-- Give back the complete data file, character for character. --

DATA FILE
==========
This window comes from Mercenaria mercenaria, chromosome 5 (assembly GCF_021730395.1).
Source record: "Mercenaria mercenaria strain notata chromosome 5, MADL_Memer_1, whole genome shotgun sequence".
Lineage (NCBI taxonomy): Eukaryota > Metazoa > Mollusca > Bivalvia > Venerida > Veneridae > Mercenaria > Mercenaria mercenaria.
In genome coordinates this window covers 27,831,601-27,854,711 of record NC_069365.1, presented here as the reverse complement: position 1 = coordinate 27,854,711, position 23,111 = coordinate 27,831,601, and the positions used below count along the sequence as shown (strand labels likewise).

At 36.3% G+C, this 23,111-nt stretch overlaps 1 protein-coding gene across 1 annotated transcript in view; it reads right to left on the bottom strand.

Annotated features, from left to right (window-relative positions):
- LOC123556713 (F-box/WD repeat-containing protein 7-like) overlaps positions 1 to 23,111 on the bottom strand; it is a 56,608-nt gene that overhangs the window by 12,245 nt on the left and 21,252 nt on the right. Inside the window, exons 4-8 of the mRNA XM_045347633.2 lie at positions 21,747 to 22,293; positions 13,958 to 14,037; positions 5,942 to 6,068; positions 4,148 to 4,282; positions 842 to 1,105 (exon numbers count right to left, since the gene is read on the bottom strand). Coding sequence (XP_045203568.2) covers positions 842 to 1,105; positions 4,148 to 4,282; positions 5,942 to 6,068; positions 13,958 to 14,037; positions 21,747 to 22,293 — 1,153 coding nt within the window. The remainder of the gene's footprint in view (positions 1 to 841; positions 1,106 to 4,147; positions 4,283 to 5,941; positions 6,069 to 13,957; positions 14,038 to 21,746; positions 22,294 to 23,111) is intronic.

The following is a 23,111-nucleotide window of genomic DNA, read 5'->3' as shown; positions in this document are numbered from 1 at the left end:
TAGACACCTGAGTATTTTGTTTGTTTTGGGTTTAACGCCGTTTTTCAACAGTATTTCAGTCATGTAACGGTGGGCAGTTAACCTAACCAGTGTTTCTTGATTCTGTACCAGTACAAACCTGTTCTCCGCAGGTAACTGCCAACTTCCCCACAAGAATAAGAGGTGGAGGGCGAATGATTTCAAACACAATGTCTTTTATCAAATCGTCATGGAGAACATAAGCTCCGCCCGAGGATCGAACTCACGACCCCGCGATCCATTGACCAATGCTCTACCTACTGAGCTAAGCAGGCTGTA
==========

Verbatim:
This window comes from Mercenaria mercenaria, chromosome 5 (assembly GCF_021730395.1).
Source record: "Mercenaria mercenaria strain notata chromosome 5, MADL_Memer_1, whole genome shotgun sequence".
Lineage (NCBI taxonomy): Eukaryota > Metazoa > Mollusca > Bivalvia > Venerida > Veneridae > Mercenaria > Mercenaria mercenaria.
In genome coordinates this window covers 27,831,601-27,854,711 of record NC_069365.1, presented here as the reverse complement: position 1 = coordinate 27,854,711, position 23,111 = coordinate 27,831,601, and the positions used below count along the sequence as shown (strand labels likewise).

At 36.3% G+C, this 23,111-nt stretch overlaps 1 protein-coding gene across 1 annotated transcript in view; it reads right to left on the bottom strand.

Annotated features, from left to right (window-relative positions):
- LOC123556713 (F-box/WD repeat-containing protein 7-like) overlaps positions 1 to 23,111 on the bottom strand; it is a 56,608-nt gene that overhangs the window by 12,245 nt on the left and 21,252 nt on the right. Inside the window, exons 4-8 of the mRNA XM_045347633.2 lie at positions 21,747 to 22,293; positions 13,958 to 14,037; positions 5,942 to 6,068; positions 4,148 to 4,282; positions 842 to 1,105 (exon numbers count right to left, since the gene is read on the bottom strand). Coding sequence (XP_045203568.2) covers positions 842 to 1,105; positions 4,148 to 4,282; positions 5,942 to 6,068; positions 13,958 to 14,037; positions 21,747 to 22,293 — 1,153 coding nt within the window. The remainder of the gene's footprint in view (positions 1 to 841; positions 1,106 to 4,147; positions 4,283 to 5,941; positions 6,069 to 13,957; positions 14,038 to 21,746; positions 22,294 to 23,111) is intronic.

The following is a 23,111-nucleotide window of genomic DNA, read 5'->3' as shown; positions in this document are numbered from 1 at the left end:
TAGACACCTGAGTATTTTGTTTGTTTTGGGTTTAACGCCGTTTTTCAACAGTATTTCAGTCATGTAACGGTGGGCAGTTAACCTAACCAGTGTTTCTTGATTCTGTACCAGTACAAACCTGTTCTCCGCAGGTAACTGCCAACTTCCCCACAAGAATAAGAGGTGGAGGGCGAATGATTTCAAACACAATGTCTTTTATCAAATCGTCATGGAGAACATAAGCTCCGCCCGAGGATCGAACTCACGACCCCGCGATCCATTGACCAATGCTCTACCTACTGAGCTAAGCAGGCTGTA